Premier 6000 Series Hardware review

Slotting in at the top end of Premier's hardware offerings, the 6000 series should be considered by anyone who needs an affordable update

  • £328
  • $695
The smooth, twin chain bass drum pedal.

MusicRadar Verdict

More esoteric, fancier options exist, but hardware bristling with gizmos and innovation is not automatically better than simple, well-built stuff. The 6000s fall into the latter category, but boast just enough refinements to make them of interest to anyone whose hardware needs an affordable update.


  • +

    Well built, easy to use and not expensive.


  • -

    Might not impress drum snobs.

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Premier might not have the profile in the hardware arena afforded to other makers thanks to the likes of the Iron Cobra, 9000 series or Eliminator pedals (as in the cases of Tama, DW and Pearl respectively). But the Brit brand's metalwork has done sterling service for the owners of APKs, Genistas and Artist Series kits for years - in unassuming style, perhaps, but sterling nonetheless.

The arrival of the 6000 series stands and pedals, however, suggests a rather more concerted effort on Premier's part to make its mark where hardware is concerned. The company points to the 6000 line's "progressive, contemporary designs (and) extreme functionality", and while they would say that, there's no disputing the fact that this little ensemble exudes an air of sturdy sophistication.

Pack it in

By way of comprehensive introduction to the 6000 series, we have a bit of everything for review - a bass drum pedal (the 6073), snare stand (6013), hi-hat stand (6015) and straight and boom cymbal stands (the 6014 and 6016). In fact this array is available as a job lot in the shape of the 6000 Series Hardware Pack, which will save a chunk of cash over buying the bits and pieces individually.

Clearly the specifics of each item's feature list varies with its purpose, but there are several things that the 6000 series pieces share in common. Legs are all double-braced, memory locks have nylon sleeves, wingnuts are all hefty non-slip types and every last bit is reassuringly weighty and feels high-end.

In short, this package creates a very positive first impression.

Making a stand

There's more to talk about where the pedal-related hardware is concerned than straightforward stands, so the kick pedal and hi-hat stand seem to be a good choice for getting stuck into the 6000s. A feature that crops up on both pieces is a 'removable' baseplate that folds away for full collapsibility at the end of a gig (many drummers are renowned for collapsing fully at the end of a night, of course). You can't literally remove the plates, but they can be unlocked from the frames and folded flat, which is a useful space-saver.

Happily, the 6000s are built with enough beef that the swivelling baseplate doesn't cause any extraneous flexing when in use. In fact, both units are very positive and 'direct' feeling. The twin chain bass drum pedal is smooth and offers plenty of scope for adjusting angles and resistance to get it to suit your foot.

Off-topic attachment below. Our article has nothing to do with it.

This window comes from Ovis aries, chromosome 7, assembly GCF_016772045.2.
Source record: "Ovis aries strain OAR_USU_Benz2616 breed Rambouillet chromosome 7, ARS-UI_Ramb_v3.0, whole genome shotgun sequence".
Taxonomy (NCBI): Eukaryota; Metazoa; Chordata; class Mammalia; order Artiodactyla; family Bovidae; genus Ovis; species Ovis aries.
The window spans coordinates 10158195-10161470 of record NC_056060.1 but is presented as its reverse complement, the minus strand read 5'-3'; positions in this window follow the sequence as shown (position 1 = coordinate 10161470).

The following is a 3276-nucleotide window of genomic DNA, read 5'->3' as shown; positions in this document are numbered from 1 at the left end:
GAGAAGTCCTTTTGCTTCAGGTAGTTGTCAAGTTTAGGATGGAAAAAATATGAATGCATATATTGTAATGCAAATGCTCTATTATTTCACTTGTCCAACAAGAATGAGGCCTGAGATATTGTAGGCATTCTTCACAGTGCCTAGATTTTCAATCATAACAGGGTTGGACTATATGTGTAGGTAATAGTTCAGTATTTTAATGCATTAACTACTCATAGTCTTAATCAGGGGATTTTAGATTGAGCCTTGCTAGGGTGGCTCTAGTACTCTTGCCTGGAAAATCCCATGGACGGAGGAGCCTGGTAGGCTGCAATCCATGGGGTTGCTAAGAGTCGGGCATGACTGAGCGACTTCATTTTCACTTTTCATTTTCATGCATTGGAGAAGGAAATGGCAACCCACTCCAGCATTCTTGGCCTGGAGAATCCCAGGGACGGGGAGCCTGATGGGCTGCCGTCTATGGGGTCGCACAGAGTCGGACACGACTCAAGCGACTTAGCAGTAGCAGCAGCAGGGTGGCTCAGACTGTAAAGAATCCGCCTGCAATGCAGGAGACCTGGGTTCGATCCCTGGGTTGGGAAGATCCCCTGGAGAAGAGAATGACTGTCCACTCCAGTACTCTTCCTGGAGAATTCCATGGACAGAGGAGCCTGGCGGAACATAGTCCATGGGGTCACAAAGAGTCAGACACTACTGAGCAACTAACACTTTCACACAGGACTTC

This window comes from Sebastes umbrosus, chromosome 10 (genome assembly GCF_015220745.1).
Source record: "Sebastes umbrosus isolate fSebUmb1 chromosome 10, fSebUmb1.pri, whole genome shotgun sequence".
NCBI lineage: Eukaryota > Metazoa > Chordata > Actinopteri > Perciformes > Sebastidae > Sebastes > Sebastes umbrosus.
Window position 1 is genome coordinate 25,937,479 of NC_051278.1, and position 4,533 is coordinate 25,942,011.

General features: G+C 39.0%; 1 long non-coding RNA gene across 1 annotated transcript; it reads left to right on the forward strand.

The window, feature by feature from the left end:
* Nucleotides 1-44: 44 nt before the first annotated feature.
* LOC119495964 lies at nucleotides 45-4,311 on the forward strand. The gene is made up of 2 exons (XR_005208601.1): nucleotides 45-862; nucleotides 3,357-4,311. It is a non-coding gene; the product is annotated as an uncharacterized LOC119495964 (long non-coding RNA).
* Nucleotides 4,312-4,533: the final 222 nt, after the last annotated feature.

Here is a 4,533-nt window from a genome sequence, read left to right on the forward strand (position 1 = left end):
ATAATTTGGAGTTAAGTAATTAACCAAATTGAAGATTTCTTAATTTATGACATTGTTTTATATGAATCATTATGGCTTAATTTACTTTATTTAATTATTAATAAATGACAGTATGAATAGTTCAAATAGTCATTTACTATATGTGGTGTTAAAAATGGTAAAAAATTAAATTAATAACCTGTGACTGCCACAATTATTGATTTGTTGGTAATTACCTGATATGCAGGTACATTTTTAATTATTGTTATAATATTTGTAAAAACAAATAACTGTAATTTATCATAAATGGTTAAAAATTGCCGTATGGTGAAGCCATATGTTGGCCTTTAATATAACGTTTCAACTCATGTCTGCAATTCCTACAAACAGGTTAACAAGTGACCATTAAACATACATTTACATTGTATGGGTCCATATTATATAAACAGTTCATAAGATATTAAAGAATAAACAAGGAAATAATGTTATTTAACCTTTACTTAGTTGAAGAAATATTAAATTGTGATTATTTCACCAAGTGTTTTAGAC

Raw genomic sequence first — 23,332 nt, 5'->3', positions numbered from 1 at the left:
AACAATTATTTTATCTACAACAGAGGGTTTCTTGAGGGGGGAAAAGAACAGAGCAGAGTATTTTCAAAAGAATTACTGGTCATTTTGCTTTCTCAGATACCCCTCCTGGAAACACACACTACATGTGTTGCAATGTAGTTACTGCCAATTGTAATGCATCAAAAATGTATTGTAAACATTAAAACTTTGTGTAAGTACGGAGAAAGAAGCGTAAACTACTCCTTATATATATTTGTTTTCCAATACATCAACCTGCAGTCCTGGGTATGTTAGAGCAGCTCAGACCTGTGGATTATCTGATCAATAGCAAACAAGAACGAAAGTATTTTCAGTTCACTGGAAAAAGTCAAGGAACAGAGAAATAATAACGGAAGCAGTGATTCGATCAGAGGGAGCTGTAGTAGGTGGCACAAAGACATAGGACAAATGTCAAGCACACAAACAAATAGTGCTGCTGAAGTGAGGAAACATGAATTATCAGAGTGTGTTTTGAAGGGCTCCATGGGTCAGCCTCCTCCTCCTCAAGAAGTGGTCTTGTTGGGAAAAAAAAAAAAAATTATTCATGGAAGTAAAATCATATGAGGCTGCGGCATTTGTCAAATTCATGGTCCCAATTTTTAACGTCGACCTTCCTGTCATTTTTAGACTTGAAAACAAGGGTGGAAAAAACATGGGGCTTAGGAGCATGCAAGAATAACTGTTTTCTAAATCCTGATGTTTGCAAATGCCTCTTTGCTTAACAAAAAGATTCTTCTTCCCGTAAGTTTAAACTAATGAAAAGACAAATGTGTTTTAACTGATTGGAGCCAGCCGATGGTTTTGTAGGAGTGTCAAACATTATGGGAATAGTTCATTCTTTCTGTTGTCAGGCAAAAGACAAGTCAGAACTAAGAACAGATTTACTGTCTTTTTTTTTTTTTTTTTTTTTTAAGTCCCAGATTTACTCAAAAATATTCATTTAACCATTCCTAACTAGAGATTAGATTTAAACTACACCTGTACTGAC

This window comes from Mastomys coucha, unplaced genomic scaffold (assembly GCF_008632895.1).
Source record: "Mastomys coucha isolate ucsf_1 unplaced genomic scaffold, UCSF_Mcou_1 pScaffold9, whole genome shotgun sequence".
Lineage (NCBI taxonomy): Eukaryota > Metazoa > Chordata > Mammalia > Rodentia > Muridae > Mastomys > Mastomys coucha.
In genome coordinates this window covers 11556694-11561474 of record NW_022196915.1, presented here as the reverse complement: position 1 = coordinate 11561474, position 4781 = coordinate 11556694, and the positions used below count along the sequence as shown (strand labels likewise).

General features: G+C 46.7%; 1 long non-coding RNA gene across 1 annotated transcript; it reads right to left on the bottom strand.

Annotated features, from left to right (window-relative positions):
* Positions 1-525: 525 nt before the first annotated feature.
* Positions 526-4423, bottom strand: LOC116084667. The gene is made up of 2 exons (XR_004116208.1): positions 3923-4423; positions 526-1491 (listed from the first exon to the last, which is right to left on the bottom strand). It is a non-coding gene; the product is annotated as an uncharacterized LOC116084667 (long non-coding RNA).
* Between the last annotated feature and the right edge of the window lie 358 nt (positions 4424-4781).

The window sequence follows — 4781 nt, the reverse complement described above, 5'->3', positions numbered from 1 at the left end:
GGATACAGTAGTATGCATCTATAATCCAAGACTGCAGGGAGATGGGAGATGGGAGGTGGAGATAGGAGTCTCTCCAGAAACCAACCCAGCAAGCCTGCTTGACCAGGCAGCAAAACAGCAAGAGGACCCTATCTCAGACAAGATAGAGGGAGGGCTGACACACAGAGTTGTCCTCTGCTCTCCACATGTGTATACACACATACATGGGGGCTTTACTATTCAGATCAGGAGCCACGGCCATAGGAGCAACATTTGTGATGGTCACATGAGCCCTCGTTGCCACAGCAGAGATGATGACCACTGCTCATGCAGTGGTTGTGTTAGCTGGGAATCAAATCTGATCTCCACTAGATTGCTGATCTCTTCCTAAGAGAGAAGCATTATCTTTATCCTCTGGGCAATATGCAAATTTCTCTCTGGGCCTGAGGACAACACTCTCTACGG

It's all very straightforward and unostentatious, but the 6073 feels good and could be made to suit an awful lot of us with a little fiddling. And the fact that it comes complete with Allen and standard drum keys affixed beneath the baseplate is a welcome added bonus. The hi-hat stand also offers much in the way of adjustability as far as feel goes.

The big collar above the pedal frame can dial up tension considerably, or loosen things off for a rather less stiff response. It's not really a one-handed operation though, so you'll need to make sure you're set before the gig. There's no reaching down mid-chorus to up the resistance here...

Arms and legs

Using a resin ball as a mount for a snare drum basket is the surest-fire way of building-in plenty of swivelling action, so you can place your snare pretty much wherever you like. The 6000 series snare stand sports just such a thing, so it's no hard task to nestle your drum in amongst your kit - and the various parts of your anatomy with which it's in close proximity. Furthermore, you can actually move the basket along its supporting rod a short way, allowing for even greater flexibility.

The stand proved sure-footed and wobble-resistant during the time that we played with it, even with the monstrously weighty Keplinger snare perched atop it. Coupled with ease of positioning, that's about all we need from a snare stand, though it's good to note that the 6013 is also capable of scaling the heights. So if you like your snare higher rather than lower, this could be a fine choice.

The cymbal stands are a decent option for those serious about their steel too. The base of both the straight and boom stands is wide, therefore they're not easily toppled, and they're heavy enough to cope with big 20" rock crashes and the like with ease. The boom arm disappears neatly inside the top tube of the stand, which is another neat touch that

reflects the serious aspirations of the range as a whole.

It's not a show-stealer, but it's helpful when packing away in a crowded traps case.

The only thing to watch where the cymbal stands are concerned is the flexible tilter. It offers great movement, and in theory real flexibility when placing your cymbals just-so. But the degree of movement is limited by the fact that the wing nut will foul on the stand itself if the tilting angle is too extreme. No biggie though and there's little else to moan about.

Other brands' stands might have more of a cachet than Premier's, but the 6000 series proves that the Leicester company knows how to design and put together hardware aimed at the top end.

Music Radar Team

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